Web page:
Mr. Comitta noted supervisor Charlie Philips’ concern for maintenance and monitoring of the proposed tree preservation amendments and the imposition on the property owner. Mr. Comitta agreed some of this would be self-enforced and asked how then to ensure a successful outcome. Ms. McLean said enforcement is a problem with conservation easements as well, and often comes down to a report or complaint from a neighbor.
Ms. McLean referred to an email sent late today from EAC member Pete Goodman where he suggested making tree age a criterion rather than caliper, as various trees grow at different rates. Mr. Comitta said to determine age you’d have to perform borings, although Ms. McLean added there are charts that can translate diameter to age by tree species.
Discussion was held as to whether all the tree regulations should be in the Subdivision & Land Development Ordinance (SLDO) or whether some should be in the Zoning Ordinance as well, to help with enforcement. Mr. Motel noted that Schuylkill Township has both. He said that these discussions on tree preservation started after a property owner clear cut approximately ten acres of land along Howell Road prior to a future intention to subdivide the property, thus circumventing the current tree replacement requirements. The proposed ordinance would prevent this within 2 years of submitting a SLDO application, but he asked if it would affect a building permit application for a house on a single lot which doesn’t trigger an SLDO review. Ms. McLean said it would involve a review if there was a need for conditional use approval. Mr. Motel said if the tree removal causes increased runoff, the Stormwater Management Ordinance (SMO) would come into play. He said at some point “woodland disturbance” constitutes “forestry, ” which then requires a DEP forest management plan. The general consensus was to keep the tree preservation ordinance requirements in the SLDO only.
Mr. Allen was concerned with a new owner becoming liable for clear cutting performed before they bought a property, per the 2-year look back period for subdivision included in item 4.B.1. Ms. McLean said this is akin to the impervious surface coverage that continues to accumulate through the years when various improvements are made to a property. Eventually a new property owner is faced with reaching the maximum allowed and would be prevented from making additional improvements that increase impervious coverage. Mr. Richter said it would be the new buyer’s responsibility to research the purchase prior to deciding on it, and other members agreed this is a case of “buyer beware.”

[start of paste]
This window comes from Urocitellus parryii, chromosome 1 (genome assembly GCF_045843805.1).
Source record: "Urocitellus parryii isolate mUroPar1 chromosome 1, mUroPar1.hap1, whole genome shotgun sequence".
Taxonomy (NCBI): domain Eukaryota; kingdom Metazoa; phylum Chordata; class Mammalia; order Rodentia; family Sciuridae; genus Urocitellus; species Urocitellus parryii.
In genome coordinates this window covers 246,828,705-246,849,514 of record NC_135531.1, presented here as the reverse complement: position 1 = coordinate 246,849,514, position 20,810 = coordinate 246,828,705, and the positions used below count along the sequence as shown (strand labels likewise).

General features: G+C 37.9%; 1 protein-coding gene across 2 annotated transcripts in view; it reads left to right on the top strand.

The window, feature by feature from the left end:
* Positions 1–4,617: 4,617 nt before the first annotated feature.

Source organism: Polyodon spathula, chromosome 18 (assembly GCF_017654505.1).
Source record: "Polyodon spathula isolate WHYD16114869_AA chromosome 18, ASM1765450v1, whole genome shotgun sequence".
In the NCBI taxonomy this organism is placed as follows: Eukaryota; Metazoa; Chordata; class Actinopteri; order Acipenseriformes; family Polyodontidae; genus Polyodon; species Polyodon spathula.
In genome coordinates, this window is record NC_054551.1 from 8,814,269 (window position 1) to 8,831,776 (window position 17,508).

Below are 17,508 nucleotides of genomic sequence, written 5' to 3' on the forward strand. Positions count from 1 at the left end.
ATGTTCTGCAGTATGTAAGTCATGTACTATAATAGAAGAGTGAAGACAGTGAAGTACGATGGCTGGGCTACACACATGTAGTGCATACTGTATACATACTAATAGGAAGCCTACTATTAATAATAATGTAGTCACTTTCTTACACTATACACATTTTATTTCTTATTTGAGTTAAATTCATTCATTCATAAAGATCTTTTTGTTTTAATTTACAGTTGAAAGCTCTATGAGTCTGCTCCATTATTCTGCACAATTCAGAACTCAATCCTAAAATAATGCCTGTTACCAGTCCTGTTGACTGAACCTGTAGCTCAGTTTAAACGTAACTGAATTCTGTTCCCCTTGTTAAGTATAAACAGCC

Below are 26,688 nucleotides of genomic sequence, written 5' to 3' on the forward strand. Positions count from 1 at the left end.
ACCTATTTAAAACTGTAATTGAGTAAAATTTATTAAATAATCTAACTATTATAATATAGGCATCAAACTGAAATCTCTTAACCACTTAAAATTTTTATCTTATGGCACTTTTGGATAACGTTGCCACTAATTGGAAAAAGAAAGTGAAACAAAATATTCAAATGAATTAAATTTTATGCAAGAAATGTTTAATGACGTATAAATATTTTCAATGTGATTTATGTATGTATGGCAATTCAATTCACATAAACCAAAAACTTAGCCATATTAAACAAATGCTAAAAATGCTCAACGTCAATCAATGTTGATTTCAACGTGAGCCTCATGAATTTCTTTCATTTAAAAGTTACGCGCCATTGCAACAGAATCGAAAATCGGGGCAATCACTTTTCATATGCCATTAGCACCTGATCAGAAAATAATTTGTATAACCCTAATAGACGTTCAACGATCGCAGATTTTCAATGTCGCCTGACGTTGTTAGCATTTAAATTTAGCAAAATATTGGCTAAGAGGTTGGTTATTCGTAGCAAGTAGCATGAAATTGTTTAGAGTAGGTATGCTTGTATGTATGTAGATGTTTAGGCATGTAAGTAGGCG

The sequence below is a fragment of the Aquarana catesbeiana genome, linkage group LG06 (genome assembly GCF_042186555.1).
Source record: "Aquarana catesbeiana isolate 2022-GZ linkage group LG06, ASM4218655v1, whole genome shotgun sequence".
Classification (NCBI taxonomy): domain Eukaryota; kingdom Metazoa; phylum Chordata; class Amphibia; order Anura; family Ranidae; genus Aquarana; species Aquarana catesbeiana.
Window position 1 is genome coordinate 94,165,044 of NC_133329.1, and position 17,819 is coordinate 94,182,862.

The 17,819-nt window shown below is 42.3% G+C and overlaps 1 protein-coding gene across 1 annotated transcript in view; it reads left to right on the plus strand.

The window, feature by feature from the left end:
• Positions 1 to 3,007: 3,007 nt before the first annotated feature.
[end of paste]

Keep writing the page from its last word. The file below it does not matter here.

Mr. Allen asked why two terms for tree size are being used, “nursery stock caliper” and Diameter at Breast Height. Ms. McLean said trees to be replaced are typically measured by DBH while replacement tree diameter is measured six inches above the ground. Mr. Walker said this is a standard industry term.
Mr. von Hoyer asked why the look back period for subdivision was 2 years and suggested they consider a 5 year period.
Mr. Westhafer asked why the term “the Board of Supervisors may require” is used rather than “shall require,” and it was agreed this will be changed.
Mr. Motel asked if item 2.D. includes wire basket removal and Mr. Comitta confirmed it did.
Mr. Richter asked about the “two foot from edge of right of way” referenced in item 2.A and whether this was enough space to prevent sidewalk damage from tree roots. Ms. McLean said that even if the spacing was greater, the reality of street trees is that eventually they will damage sidewalks. A periodic survey of the trees is needed, and after a point, they should be removed and replaced. Mr. Motel asked if some species are better than others in this regard and Ms. McLean said yes, but eventually any tree will be a problem and will affect sewer laterals as well.
The Planning Commission decided to invite EAC members to their February 8th meeting to continue review of the proposed amendments.
Any documents referred to in the minutes are available to the public upon request to the Township office.
There being no further business, Mr. Richter adjourned the meeting at 8:36 p.m. The next meeting will be held on February 8th at 7:30 p.m. at the Great Valley Middle School.